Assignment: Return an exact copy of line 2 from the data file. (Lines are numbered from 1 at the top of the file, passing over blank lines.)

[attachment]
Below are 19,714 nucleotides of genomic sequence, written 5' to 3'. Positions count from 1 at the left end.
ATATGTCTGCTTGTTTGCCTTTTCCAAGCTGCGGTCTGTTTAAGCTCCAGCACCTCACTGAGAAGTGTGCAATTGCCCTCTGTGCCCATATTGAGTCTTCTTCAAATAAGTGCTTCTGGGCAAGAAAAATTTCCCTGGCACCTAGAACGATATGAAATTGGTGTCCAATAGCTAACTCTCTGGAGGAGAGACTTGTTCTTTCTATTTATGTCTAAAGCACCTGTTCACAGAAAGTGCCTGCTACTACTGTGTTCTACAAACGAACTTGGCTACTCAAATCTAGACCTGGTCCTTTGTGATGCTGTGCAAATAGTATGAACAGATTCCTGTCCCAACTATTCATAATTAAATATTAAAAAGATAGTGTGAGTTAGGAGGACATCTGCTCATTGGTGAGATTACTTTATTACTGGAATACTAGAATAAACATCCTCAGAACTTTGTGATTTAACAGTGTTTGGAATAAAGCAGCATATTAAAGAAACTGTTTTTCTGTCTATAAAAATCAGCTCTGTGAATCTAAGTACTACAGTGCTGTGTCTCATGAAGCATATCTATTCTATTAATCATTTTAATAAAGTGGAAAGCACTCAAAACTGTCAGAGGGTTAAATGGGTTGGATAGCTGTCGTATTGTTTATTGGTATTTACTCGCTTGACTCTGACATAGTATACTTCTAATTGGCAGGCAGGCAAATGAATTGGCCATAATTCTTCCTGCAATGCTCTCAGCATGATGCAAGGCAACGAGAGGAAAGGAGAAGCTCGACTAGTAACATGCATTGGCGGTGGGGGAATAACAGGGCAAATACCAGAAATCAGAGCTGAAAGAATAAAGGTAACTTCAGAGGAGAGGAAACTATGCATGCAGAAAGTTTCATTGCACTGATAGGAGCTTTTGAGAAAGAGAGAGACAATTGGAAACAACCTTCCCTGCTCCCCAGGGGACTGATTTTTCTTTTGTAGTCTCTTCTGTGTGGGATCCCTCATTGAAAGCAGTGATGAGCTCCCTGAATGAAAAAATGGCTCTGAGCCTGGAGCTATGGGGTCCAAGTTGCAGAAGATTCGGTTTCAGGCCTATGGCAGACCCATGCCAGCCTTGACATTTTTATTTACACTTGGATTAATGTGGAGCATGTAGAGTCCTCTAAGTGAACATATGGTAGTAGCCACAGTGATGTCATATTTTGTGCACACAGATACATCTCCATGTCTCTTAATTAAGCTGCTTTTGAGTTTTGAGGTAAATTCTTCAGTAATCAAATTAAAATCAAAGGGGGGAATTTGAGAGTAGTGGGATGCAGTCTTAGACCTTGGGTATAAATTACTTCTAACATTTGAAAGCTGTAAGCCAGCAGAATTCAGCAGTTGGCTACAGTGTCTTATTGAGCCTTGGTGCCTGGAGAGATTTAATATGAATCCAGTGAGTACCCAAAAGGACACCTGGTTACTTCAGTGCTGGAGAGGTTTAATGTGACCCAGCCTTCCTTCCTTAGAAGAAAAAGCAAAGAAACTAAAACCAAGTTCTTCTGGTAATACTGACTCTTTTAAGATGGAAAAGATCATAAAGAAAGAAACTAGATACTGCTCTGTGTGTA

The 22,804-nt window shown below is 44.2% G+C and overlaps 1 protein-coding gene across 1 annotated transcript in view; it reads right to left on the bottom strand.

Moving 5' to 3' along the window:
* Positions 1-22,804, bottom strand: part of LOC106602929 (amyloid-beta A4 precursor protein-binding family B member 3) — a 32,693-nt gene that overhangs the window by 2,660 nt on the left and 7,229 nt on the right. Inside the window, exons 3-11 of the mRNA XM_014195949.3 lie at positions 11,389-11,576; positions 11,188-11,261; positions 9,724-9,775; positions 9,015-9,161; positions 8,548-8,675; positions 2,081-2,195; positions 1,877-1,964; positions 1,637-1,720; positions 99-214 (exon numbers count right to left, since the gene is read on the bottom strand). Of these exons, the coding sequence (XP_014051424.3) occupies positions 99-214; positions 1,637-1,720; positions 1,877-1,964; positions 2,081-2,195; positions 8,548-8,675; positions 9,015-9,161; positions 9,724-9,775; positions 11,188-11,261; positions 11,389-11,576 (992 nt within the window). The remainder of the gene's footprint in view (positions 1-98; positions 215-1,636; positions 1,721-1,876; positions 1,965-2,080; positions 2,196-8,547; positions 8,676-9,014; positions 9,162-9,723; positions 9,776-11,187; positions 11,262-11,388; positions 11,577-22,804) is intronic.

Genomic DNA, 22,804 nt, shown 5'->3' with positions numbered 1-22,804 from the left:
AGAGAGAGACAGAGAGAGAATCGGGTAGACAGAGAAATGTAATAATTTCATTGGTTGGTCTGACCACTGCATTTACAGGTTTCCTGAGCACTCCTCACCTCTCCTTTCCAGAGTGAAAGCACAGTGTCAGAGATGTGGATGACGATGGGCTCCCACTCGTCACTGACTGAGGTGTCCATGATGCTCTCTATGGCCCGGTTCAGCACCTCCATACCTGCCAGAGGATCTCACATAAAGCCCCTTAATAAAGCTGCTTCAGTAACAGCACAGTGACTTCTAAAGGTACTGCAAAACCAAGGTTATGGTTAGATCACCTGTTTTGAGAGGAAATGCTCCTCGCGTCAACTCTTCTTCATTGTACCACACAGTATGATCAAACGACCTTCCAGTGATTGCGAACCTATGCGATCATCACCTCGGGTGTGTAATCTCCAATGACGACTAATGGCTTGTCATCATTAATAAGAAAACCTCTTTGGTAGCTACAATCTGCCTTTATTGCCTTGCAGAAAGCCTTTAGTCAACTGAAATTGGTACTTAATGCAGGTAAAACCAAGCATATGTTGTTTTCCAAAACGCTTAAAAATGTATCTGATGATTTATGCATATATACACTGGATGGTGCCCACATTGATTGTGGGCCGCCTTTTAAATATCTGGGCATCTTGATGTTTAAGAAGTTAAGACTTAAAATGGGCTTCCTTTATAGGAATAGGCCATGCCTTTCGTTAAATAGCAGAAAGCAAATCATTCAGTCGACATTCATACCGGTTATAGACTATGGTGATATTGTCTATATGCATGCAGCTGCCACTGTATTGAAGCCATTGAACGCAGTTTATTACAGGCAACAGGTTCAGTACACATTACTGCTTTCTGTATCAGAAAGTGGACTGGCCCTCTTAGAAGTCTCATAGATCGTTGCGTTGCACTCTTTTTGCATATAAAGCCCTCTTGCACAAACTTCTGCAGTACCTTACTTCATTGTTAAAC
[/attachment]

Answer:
ATATGTCTGCTTGTTTGCCTTTTCCAAGCTGCGGTCTGTTTAAGCTCCAGCACCTCACTGAGAAGTGTGCAATTGCCCTCTGTGCCCATATTGAGTCTTCTTCAAATAAGTGCTTCTGGGCAAGAAAAATTTCCCTGGCACCTAGAACGATATGAAATTGGTGTCCAATAGCTAACTCTCTGGAGGAGAGACTTGTTCTTTCTATTTATGTCTAAAGCACCTGTTCACAGAAAGTGCCTGCTACTACTGTGTTCTACAAACGAACTTGGCTACTCAAATCTAGACCTGGTCCTTTGTGATGCTGTGCAAATAGTATGAACAGATTCCTGTCCCAACTATTCATAATTAAATATTAAAAAGATAGTGTGAGTTAGGAGGACATCTGCTCATTGGTGAGATTACTTTATTACTGGAATACTAGAATAAACATCCTCAGAACTTTGTGATTTAACAGTGTTTGGAATAAAGCAGCATATTAAAGAAACTGTTTTTCTGTCTATAAAAATCAGCTCTGTGAATCTAAGTACTACAGTGCTGTGTCTCATGAAGCATATCTATTCTATTAATCATTTTAATAAAGTGGAAAGCACTCAAAACTGTCAGAGGGTTAAATGGGTTGGATAGCTGTCGTATTGTTTATTGGTATTTACTCGCTTGACTCTGACATAGTATACTTCTAATTGGCAGGCAGGCAAATGAATTGGCCATAATTCTTCCTGCAATGCTCTCAGCATGATGCAAGGCAACGAGAGGAAAGGAGAAGCTCGACTAGTAACATGCATTGGCGGTGGGGGAATAACAGGGCAAATACCAGAAATCAGAGCTGAAAGAATAAAGGTAACTTCAGAGGAGAGGAAACTATGCATGCAGAAAGTTTCATTGCACTGATAGGAGCTTTTGAGAAAGAGAGAGACAATTGGAAACAACCTTCCCTGCTCCCCAGGGGACTGATTTTTCTTTTGTAGTCTCTTCTGTGTGGGATCCCTCATTGAAAGCAGTGATGAGCTCCCTGAATGAAAAAATGGCTCTGAGCCTGGAGCTATGGGGTCCAAGTTGCAGAAGATTCGGTTTCAGGCCTATGGCAGACCCATGCCAGCCTTGACATTTTTATTTACACTTGGATTAATGTGGAGCATGTAGAGTCCTCTAAGTGAACATATGGTAGTAGCCACAGTGATGTCATATTTTGTGCACACAGATACATCTCCATGTCTCTTAATTAAGCTGCTTTTGAGTTTTGAGGTAAATTCTTCAGTAATCAAATTAAAATCAAAGGGGGGAATTTGAGAGTAGTGGGATGCAGTCTTAGACCTTGGGTATAAATTACTTCTAACATTTGAAAGCTGTAAGCCAGCAGAATTCAGCAGTTGGCTACAGTGTCTTATTGAGCCTTGGTGCCTGGAGAGATTTAATATGAATCCAGTGAGTACCCAAAAGGACACCTGGTTACTTCAGTGCTGGAGAGGTTTAATGTGACCCAGCCTTCCTTCCTTAGAAGAAAAAGCAAAGAAACTAAAACCAAGTTCTTCTGGTAATACTGACTCTTTTAAGATGGAAAAGATCATAAAGAAAGAAACTAGATACTGCTCTGTGTGTA